Our weekly editorial, #EnergyAgenda, hosts a welcomed contribution by Carlo Durante, Managing Partner eLeMeNS.
Around 7% of the total electricity demand in Italy was not served by utilities in 2014: a huge market share escaping normal channels that frightens the Italian Electricity Authority (AEEGSI), which amounts to around 22TWh. What is hidden behind the statistics is a world of 6 to 7GW of almost unknown installed capacity.
It all started when the concept of Distributed Generation surfaced some years ago. In an attempt to understand the phenomenon, the Authority identified the possible “self-consumption” families and, during the years, a very wide range of possible alternatives was regulated – spanning from private grids to self-consumption schemes. In the initial intention, regulation aimed at providing a tool to support RES-based developments focussing on final consumers instead than investors, and the underlining principle was that a consumer-centred generation plant should not need support infrastructures thus could be considered (partially) out of the electrical system. The operational scheme (for a “SEU”, Sistema Efficiente di Utenza, the most recent scheme) can be summarised as follows:
- Generation has to be RES or CHP, total capacity (one or more plants) below 20MW
- All plants must belong to the same owner and there has to be only one final consumer
- Plants and consumer need to be connected through a private grid, privately built
- Plants and components have to be built within an area legally available to the consumer
Within the above scheme, the advantage for a given consumer is to avoid part of the system charges. A given customer could in fact end up paying 30-45% less than within the normal bill (depending on a number of variables including the amount of self-consumption) or even less if with CHP (higher self-consumption, lower cost of technology). However, taking PV as example, pure cost of energy won’t be competitive with the wholesale market: this is not “market parity” but “grid parity” where the difference is in that the energy exchanged does not have to directly compete with other sources and has a preferential inroad to the customer eluding system charges.
Not surprisingly, SME consumers developed the vast majority of the self-consumption generation plants. The reason is quite simple: the Italian electricity bill is structured in a way that protects on one hand “the families” (the electorate), i.e. households, and on the other the largest consumers (the stakeholders). In a nutshell, most part of the system charges are paid by the SME segment, whose bill per kWh is by far the most expensive in Italy, hence the strive to escape the “official” bill in search for cheaper solutions.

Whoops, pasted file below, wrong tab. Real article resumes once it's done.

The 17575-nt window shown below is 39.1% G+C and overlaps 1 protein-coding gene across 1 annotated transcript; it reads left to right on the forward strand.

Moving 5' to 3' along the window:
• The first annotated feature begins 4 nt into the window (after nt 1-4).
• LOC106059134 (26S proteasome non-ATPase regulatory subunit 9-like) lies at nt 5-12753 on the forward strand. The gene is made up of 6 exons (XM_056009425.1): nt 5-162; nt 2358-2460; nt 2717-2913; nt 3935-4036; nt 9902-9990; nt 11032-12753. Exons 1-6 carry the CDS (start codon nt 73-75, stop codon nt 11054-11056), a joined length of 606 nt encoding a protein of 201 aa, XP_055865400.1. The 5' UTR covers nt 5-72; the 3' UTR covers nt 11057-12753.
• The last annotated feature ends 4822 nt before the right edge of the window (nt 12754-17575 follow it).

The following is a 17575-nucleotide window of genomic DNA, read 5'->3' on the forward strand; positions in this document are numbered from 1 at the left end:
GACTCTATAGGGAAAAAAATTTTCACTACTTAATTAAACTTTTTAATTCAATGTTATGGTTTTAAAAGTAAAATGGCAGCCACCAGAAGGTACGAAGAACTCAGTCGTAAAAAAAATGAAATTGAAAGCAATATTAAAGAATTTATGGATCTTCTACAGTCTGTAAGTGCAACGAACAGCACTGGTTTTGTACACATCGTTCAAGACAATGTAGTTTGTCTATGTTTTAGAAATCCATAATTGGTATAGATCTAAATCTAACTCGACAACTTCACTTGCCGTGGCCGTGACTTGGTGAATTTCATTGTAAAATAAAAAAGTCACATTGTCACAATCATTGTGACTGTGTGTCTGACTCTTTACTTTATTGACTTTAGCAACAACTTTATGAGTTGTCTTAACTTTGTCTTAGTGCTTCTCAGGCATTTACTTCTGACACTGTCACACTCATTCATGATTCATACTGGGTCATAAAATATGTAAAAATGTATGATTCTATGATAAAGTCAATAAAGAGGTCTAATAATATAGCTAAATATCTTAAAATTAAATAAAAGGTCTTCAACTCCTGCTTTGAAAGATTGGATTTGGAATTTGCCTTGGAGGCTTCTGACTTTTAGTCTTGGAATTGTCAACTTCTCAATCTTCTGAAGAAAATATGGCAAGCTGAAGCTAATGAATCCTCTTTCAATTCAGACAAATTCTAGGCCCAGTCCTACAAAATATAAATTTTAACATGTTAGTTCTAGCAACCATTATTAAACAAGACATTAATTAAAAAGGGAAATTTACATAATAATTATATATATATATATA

In summary: in an attempt to escape from the high system charges, which is partly due to the cost of RES incentives, the most burdened segment of electricity customers adopts a RES oriented tool. And, since RES might not fit with consumers’ needs (for example: solar, available only during the day, or wind, not really programmable), the self-consumption scheme has so far contributed to the development of around 3.5GW of CHP and 3.5GW of PV, which, in terms of output, account respectively for about 17TWh from CHP and 3TWh from PV.
Please allow me to rephrase it: to avoid RES costs, an implicit incentive for RES has been developed that turned into a market for CHP.
The consequences that frighten the Authority are clear: if the self-consumption scheme develops too much, the number of consumers which will continue to pay system charges will diminish, or, in other words, the cost of system charges per kWh will become unbearable for those unable to shift to self-consumption. “Smart” consumers offloading costs to “stupid” ones?
There are many layers of distortions in the Italian electricity bill, and stopping the development of Distributed Generation due to a distorted electricity bill structure would be the next big mistake. As in the case of the electricity market, suffering for both the economic downturn and the increased relevance of RES bidding at zero in a System Marginal Price market, also the electricity bill structure needs to be revisited and, very probably, changed. But this is another article.